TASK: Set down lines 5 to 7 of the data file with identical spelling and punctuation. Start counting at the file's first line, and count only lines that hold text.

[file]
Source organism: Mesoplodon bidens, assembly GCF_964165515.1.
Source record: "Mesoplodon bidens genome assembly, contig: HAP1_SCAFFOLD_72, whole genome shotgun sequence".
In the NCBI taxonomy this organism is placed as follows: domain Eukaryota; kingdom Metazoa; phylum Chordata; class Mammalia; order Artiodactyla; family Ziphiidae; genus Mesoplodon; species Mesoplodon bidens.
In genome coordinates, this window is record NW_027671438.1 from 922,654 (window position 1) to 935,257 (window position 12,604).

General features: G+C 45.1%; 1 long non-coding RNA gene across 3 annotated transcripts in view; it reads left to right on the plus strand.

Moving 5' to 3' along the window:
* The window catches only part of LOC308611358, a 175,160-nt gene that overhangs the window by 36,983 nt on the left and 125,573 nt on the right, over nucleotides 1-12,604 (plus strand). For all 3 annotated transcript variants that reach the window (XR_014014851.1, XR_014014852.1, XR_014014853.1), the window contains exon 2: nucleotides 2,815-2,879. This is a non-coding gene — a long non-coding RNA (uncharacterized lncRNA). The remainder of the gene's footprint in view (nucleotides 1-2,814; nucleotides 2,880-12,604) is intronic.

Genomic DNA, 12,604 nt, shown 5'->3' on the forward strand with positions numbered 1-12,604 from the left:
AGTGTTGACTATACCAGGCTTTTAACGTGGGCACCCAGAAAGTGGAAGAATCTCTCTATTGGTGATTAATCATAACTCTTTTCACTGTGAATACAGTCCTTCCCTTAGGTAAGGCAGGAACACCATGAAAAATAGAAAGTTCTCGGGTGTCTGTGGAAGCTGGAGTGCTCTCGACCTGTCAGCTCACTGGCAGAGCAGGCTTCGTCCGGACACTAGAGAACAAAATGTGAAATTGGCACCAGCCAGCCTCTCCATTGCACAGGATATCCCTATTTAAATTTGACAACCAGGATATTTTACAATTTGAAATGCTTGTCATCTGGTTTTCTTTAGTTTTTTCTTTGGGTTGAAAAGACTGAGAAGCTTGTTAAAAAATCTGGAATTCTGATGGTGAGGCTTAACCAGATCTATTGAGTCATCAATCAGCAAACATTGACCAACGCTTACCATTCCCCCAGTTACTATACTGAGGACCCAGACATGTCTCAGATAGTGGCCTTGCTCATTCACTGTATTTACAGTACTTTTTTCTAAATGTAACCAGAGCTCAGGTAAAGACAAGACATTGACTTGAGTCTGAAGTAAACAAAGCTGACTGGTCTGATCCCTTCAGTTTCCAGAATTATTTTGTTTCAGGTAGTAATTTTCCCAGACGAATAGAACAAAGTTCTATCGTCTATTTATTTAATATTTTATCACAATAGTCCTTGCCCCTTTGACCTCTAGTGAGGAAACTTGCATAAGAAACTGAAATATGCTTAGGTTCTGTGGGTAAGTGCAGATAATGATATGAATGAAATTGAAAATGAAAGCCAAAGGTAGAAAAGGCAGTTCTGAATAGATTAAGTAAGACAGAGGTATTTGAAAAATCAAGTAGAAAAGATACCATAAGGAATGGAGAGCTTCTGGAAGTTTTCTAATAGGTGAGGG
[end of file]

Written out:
General features: G+C 45.1%; 1 long non-coding RNA gene across 3 annotated transcripts in view; it reads left to right on the plus strand.

Moving 5' to 3' along the window:
* The window catches only part of LOC308611358, a 175,160-nt gene that overhangs the window by 36,983 nt on the left and 125,573 nt on the right, over nucleotides 1-12,604 (plus strand). For all 3 annotated transcript variants that reach the window (XR_014014851.1, XR_014014852.1, XR_014014853.1), the window contains exon 2: nucleotides 2,815-2,879. This is a non-coding gene — a long non-coding RNA (uncharacterized lncRNA). The remainder of the gene's footprint in view (nucleotides 1-2,814; nucleotides 2,880-12,604) is intronic.